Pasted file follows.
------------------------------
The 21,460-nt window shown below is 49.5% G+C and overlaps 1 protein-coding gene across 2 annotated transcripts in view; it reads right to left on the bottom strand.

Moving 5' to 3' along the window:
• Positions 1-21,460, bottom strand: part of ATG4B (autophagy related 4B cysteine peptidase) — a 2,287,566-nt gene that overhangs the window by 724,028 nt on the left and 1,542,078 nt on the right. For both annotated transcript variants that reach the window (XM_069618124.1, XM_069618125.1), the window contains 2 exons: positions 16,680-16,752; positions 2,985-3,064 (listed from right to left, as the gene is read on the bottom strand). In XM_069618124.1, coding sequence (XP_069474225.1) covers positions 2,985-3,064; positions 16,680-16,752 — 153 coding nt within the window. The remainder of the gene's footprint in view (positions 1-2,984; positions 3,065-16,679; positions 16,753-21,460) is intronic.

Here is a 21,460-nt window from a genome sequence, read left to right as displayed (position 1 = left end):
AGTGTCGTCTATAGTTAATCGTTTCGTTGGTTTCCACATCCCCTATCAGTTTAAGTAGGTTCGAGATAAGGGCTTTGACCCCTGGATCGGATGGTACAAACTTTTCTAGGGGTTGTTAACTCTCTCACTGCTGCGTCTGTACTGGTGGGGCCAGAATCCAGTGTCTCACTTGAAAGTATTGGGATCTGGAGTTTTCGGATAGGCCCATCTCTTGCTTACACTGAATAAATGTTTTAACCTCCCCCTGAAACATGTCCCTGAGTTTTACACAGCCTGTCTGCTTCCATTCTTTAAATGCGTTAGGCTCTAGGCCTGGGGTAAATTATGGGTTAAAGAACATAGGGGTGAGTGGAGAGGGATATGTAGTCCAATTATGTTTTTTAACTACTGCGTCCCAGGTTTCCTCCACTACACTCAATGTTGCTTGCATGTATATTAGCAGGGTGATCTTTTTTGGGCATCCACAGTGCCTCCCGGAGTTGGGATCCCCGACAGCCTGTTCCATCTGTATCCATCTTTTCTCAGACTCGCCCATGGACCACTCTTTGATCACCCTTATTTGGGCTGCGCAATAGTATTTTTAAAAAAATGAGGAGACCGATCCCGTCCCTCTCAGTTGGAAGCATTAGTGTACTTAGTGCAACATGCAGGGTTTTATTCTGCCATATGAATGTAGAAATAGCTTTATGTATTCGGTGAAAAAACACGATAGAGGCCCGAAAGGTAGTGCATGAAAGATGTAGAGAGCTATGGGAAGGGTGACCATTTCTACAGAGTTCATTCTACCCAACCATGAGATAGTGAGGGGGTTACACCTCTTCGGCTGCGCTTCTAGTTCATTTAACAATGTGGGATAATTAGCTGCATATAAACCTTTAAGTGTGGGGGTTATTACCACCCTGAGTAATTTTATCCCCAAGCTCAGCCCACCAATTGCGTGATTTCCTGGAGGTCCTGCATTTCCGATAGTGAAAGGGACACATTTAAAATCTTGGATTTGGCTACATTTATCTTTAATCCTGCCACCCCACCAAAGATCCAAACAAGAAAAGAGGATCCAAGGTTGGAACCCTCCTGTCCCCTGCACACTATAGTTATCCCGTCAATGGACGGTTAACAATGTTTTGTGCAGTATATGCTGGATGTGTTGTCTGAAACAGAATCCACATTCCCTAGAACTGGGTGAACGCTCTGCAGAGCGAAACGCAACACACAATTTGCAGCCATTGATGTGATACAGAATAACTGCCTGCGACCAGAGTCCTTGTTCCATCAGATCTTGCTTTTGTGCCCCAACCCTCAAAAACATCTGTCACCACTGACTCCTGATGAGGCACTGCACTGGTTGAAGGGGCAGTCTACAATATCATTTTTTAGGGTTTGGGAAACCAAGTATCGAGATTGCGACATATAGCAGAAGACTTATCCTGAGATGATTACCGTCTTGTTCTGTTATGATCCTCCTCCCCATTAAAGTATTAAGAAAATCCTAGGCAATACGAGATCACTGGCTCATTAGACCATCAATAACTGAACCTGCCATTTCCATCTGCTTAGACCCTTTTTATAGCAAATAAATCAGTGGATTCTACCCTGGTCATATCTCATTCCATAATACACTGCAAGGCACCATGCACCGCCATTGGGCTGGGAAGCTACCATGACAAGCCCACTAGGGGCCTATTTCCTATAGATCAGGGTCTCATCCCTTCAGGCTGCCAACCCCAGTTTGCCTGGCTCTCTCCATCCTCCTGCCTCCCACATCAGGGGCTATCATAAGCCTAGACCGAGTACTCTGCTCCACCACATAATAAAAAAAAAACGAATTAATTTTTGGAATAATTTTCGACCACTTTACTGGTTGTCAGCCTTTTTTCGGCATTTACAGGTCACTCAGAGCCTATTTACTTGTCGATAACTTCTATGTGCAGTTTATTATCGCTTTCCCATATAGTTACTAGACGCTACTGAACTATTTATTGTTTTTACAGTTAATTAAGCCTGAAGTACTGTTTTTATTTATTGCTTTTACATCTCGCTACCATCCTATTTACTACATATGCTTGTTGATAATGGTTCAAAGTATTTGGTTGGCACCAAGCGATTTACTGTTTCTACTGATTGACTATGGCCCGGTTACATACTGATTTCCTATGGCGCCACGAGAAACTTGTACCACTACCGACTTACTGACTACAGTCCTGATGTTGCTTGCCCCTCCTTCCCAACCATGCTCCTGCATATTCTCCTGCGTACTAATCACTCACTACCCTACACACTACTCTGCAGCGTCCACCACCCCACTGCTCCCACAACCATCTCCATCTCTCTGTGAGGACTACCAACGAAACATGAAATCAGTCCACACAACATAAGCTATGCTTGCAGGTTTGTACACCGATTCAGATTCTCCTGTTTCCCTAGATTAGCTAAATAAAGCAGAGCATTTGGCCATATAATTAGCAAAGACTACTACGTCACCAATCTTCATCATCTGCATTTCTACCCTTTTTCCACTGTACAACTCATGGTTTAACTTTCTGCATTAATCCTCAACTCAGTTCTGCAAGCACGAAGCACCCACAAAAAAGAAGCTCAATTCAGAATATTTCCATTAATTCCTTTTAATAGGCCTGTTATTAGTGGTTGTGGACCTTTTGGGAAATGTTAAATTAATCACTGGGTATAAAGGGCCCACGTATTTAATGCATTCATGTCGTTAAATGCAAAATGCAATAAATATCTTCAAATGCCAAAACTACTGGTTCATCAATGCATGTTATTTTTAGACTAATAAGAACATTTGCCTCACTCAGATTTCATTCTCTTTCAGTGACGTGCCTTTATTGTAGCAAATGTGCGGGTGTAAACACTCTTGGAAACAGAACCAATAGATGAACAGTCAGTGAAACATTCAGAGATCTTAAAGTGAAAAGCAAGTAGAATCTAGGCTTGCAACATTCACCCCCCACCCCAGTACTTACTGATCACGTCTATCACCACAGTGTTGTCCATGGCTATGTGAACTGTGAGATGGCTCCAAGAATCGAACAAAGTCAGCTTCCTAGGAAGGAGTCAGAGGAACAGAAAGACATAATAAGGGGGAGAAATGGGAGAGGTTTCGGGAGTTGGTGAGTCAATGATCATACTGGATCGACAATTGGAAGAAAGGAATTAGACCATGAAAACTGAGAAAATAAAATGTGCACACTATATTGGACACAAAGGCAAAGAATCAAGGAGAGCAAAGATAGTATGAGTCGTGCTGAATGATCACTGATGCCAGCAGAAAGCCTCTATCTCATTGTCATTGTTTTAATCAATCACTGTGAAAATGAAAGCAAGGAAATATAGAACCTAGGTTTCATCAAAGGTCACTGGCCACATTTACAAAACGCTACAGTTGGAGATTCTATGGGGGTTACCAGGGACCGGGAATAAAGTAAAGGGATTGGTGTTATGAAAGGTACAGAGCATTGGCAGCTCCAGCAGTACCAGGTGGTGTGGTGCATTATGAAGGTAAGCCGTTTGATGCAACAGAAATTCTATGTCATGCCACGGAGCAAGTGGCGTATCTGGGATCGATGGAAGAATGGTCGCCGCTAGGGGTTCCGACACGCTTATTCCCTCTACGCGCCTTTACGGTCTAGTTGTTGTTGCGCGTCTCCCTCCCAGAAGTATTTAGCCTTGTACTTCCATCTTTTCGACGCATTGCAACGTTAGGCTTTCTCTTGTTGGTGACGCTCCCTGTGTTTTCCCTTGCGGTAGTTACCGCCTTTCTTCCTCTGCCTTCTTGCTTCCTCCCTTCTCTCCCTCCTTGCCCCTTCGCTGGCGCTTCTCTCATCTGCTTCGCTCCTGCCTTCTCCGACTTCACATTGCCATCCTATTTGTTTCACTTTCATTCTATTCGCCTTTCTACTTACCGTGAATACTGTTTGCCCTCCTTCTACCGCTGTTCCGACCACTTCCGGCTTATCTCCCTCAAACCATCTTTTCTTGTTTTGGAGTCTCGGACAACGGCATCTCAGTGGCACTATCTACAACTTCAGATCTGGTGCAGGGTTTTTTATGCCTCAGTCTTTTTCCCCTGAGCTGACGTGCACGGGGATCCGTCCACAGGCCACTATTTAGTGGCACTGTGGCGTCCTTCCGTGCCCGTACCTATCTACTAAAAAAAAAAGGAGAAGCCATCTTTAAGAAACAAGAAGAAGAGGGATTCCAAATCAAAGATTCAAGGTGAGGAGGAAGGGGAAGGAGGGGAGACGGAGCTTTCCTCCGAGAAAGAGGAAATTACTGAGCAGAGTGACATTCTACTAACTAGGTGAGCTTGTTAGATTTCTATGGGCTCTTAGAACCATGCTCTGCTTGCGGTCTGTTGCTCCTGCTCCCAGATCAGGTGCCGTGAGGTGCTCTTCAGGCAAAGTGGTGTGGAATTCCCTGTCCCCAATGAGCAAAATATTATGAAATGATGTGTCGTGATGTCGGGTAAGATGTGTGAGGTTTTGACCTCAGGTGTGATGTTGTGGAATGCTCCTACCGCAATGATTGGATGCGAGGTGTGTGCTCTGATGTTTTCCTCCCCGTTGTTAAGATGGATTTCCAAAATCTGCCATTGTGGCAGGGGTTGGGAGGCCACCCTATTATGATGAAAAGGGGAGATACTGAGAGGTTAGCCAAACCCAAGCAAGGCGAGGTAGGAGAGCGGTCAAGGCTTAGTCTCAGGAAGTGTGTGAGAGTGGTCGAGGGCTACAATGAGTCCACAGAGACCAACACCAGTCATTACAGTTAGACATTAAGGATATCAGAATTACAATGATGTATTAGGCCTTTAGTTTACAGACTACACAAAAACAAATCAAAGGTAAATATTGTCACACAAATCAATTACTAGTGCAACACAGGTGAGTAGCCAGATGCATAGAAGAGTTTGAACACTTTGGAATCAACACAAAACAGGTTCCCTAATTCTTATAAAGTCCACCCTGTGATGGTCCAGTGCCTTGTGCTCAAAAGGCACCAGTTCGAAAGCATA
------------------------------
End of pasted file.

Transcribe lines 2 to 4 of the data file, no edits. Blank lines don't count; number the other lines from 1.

Moving 5' to 3' along the window:
• Positions 1-21,460, bottom strand: part of ATG4B (autophagy related 4B cysteine peptidase) — a 2,287,566-nt gene that overhangs the window by 724,028 nt on the left and 1,542,078 nt on the right. For both annotated transcript variants that reach the window (XM_069618124.1, XM_069618125.1), the window contains 2 exons: positions 16,680-16,752; positions 2,985-3,064 (listed from right to left, as the gene is read on the bottom strand). In XM_069618124.1, coding sequence (XP_069474225.1) covers positions 2,985-3,064; positions 16,680-16,752 — 153 coding nt within the window. The remainder of the gene's footprint in view (positions 1-2,984; positions 3,065-16,679; positions 16,753-21,460) is intronic.

Here is a 21,460-nt window from a genome sequence, read left to right as displayed (position 1 = left end):